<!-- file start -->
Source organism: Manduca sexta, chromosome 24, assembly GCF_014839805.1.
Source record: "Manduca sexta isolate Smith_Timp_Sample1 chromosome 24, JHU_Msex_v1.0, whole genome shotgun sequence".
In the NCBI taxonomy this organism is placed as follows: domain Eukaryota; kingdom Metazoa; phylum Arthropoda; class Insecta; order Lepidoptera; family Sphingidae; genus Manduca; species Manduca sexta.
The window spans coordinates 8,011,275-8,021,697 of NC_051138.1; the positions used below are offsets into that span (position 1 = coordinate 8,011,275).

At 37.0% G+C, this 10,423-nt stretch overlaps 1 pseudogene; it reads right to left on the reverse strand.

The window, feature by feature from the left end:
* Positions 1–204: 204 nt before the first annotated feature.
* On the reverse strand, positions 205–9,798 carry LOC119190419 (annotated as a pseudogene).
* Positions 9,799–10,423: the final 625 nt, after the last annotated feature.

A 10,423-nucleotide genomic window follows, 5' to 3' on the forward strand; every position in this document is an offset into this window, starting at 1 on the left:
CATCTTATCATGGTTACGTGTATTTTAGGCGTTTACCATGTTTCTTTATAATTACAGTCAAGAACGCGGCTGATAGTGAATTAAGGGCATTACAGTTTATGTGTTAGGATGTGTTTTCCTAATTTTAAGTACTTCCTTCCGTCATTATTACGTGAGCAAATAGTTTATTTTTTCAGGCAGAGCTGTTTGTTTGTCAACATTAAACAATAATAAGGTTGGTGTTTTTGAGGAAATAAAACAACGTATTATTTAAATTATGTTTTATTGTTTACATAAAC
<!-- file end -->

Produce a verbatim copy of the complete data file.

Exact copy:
Source organism: Manduca sexta, chromosome 24, assembly GCF_014839805.1.
Source record: "Manduca sexta isolate Smith_Timp_Sample1 chromosome 24, JHU_Msex_v1.0, whole genome shotgun sequence".
In the NCBI taxonomy this organism is placed as follows: domain Eukaryota; kingdom Metazoa; phylum Arthropoda; class Insecta; order Lepidoptera; family Sphingidae; genus Manduca; species Manduca sexta.
The window spans coordinates 8,011,275-8,021,697 of NC_051138.1; the positions used below are offsets into that span (position 1 = coordinate 8,011,275).

At 37.0% G+C, this 10,423-nt stretch overlaps 1 pseudogene; it reads right to left on the reverse strand.

The window, feature by feature from the left end:
* Positions 1–204: 204 nt before the first annotated feature.
* On the reverse strand, positions 205–9,798 carry LOC119190419 (annotated as a pseudogene).
* Positions 9,799–10,423: the final 625 nt, after the last annotated feature.

A 10,423-nucleotide genomic window follows, 5' to 3' on the forward strand; every position in this document is an offset into this window, starting at 1 on the left:
CATCTTATCATGGTTACGTGTATTTTAGGCGTTTACCATGTTTCTTTATAATTACAGTCAAGAACGCGGCTGATAGTGAATTAAGGGCATTACAGTTTATGTGTTAGGATGTGTTTTCCTAATTTTAAGTACTTCCTTCCGTCATTATTACGTGAGCAAATAGTTTATTTTTTCAGGCAGAGCTGTTTGTTTGTCAACATTAAACAATAATAAGGTTGGTGTTTTTGAGGAAATAAAACAACGTATTATTTAAATTATGTTTTATTGTTTACATAAAC